Paul, Illies and Livengood are back on the Team Northwest 2015 roster to help with the defense of the championship; the roster also includes PG All-American Parker Kelley.

Paul is a 5-foot-10, 175-pound Vanderbilt signee from Bellevue, Wash., ranked No. 184 nationally (No. 1 in Washington); Illies is a 6-0, 195-pound North Carolina signee from Puyallup, Wash., ranked No. 189 (No. 2 Washington), and Livengood a 6-foot-2, 175-pound uncommitted prospect from Seattle (No. 27 Washington). Kelly, an Oregon commit from Portland, is ranked No. 84 nationally (No. 1 Oregon).

Twelve of Team Northwest 2015’s roster spots are filled by Washington high school prospects; three are from Oregon and two from Idaho. Ten of those prospects – including Paul, Illies and Kelly – have signed letters-of-intent with NCAA Division I schools with top arms Sage Diehm (Nampa, Idaho, North Carolina) and Mark Finkelnburg (Portland, Ore., Loyola Marymount) also among them.

“I don’t really try to cater to the MLB guys; I really try to make sure that these guys take their skills and are able to use that at the college level,” Tomlinson said. “For me, it’s about education and these guys being able to use baseball as a tool to be better people and to advance on. I love these guys … and I get to watch them during the summer with their summer teams and then we do these national-level events with Perfect Game when they come on board with us.”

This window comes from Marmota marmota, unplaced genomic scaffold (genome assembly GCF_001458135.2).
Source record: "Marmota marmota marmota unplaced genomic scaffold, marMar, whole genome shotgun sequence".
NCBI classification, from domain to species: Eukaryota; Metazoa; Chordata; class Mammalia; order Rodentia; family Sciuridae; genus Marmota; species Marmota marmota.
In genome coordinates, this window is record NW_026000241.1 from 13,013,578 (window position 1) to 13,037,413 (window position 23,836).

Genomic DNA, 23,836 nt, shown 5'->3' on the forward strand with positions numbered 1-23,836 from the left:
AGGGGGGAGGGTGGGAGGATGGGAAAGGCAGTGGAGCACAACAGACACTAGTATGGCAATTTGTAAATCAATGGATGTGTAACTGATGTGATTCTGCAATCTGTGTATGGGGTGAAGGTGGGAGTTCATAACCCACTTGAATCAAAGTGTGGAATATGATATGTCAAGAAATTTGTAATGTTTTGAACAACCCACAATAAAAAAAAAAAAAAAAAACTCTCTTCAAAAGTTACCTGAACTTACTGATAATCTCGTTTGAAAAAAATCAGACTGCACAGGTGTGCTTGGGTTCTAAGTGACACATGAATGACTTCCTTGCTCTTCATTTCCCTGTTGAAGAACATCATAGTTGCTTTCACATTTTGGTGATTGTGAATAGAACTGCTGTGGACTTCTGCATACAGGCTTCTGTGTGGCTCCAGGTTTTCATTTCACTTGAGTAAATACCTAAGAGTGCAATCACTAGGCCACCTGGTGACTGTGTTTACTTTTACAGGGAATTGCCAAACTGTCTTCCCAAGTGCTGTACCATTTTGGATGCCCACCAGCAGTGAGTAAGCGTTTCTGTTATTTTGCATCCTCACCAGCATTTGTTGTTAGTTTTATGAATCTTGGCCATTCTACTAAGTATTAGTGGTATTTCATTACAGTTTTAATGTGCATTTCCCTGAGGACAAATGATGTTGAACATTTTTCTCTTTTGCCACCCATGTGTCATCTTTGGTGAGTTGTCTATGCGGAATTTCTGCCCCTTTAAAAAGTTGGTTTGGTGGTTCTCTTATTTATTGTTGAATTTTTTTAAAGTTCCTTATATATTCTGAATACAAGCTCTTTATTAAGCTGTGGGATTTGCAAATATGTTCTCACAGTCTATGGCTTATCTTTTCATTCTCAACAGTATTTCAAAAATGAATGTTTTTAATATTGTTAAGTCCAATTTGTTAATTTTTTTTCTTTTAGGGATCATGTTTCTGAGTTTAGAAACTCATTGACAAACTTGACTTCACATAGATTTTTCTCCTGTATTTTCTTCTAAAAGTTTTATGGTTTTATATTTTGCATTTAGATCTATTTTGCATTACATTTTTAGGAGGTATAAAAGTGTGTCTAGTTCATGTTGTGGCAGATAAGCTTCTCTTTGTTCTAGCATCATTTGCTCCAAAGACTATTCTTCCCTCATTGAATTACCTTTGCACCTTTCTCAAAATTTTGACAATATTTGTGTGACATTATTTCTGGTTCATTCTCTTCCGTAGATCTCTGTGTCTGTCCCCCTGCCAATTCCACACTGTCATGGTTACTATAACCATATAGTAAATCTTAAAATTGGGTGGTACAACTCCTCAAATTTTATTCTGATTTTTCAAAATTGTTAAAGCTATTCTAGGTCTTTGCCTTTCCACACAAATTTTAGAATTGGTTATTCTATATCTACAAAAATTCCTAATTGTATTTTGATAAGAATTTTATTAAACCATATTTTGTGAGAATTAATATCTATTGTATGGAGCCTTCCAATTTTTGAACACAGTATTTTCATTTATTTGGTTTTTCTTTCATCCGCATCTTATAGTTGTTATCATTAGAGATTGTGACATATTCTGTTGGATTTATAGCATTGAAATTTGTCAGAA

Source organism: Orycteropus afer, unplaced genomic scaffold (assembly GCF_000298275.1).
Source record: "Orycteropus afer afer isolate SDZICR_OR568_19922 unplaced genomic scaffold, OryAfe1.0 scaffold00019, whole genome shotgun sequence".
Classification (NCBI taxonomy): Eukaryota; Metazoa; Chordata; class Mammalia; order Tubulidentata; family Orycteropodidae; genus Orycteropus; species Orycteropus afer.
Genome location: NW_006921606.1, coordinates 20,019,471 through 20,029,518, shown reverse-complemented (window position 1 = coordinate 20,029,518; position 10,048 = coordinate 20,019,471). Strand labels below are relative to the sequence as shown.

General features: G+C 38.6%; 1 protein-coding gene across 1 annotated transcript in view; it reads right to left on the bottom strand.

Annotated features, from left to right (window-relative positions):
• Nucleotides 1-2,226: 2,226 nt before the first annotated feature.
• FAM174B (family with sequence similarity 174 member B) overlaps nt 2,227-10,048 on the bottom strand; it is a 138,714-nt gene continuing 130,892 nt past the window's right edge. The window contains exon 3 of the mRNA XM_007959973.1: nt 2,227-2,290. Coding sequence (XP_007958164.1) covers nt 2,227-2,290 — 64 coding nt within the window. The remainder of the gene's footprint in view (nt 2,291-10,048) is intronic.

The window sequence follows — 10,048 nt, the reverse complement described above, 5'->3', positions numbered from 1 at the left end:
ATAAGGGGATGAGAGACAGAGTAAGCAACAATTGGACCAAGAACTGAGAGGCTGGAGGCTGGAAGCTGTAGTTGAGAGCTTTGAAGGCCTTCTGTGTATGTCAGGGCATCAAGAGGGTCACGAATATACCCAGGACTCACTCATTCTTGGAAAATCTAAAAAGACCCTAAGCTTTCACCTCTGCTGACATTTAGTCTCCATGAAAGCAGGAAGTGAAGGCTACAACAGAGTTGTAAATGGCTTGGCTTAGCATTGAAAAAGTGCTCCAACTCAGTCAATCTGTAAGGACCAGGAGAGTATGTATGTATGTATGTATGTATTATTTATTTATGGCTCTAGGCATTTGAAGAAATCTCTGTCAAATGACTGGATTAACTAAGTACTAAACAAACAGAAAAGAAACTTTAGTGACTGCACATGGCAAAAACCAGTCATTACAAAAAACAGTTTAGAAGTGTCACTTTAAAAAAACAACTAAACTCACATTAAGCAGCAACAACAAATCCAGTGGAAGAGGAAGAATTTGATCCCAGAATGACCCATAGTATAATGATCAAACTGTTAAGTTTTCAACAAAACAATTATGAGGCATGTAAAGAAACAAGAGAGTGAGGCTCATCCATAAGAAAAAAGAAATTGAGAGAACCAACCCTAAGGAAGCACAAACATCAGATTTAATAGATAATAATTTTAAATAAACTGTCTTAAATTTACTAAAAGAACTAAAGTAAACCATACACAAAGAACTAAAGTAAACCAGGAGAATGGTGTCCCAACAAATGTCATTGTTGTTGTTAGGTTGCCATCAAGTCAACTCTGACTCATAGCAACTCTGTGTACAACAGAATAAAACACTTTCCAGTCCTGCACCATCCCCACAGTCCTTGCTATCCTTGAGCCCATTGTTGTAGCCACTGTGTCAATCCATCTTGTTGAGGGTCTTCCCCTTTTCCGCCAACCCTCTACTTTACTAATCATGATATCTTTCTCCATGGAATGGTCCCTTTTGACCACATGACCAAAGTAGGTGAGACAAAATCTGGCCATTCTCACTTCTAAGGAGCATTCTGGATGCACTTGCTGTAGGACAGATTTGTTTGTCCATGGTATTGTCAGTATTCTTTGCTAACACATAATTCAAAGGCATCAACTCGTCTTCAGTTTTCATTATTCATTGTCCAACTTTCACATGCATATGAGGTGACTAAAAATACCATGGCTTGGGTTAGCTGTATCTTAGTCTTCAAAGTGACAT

The Northwesterners have their work cut out for them as they fight for a title repeat over the next three days of pool-play. The 24-team 18u PG MLK field is absolutely stacked with dozens of prospects ranked in the top-150 nationally from the high school classes of 2015, 2016 and 2017 clogging the rosters of some of the more elite teams. And that is what makes the experience so enjoyable.

“The warm weather down here makes it a lot easier – for the Northwest guys, obviously – to get out and play,” Paul said Friday morning. “Rob (Tomlinson) and the (entire) Team Northwest organization always gets good guys to come down and play, and I think we showed that last year for the most part. We’ve got a good team this year, too, so we’ll see how it goes.”

“This year our pitching probably isn’t as dominant but our defense and our offense here is really good,” Tomlinson added. “I’m pretty excited and I really think we’re going to be one of the better teams at this tournament.”

A lot of the 2014s that played on that 18u PG MLK championship a year ago had developed great chemistry playing together at PG events in 2013, along with the 2013 Area Code Games. As one of only three underclassmen on the roster, Paul did his best to fit in and contribute and he did a good job – he was named to the event’s all-tournament team.

“As a younger guy, I just kind of jumped on board and got with it,” he said. “We had a lot of pitching and we were real aggressive at the plate and that kind of showed, but we were ready to go; we had a solid squad.”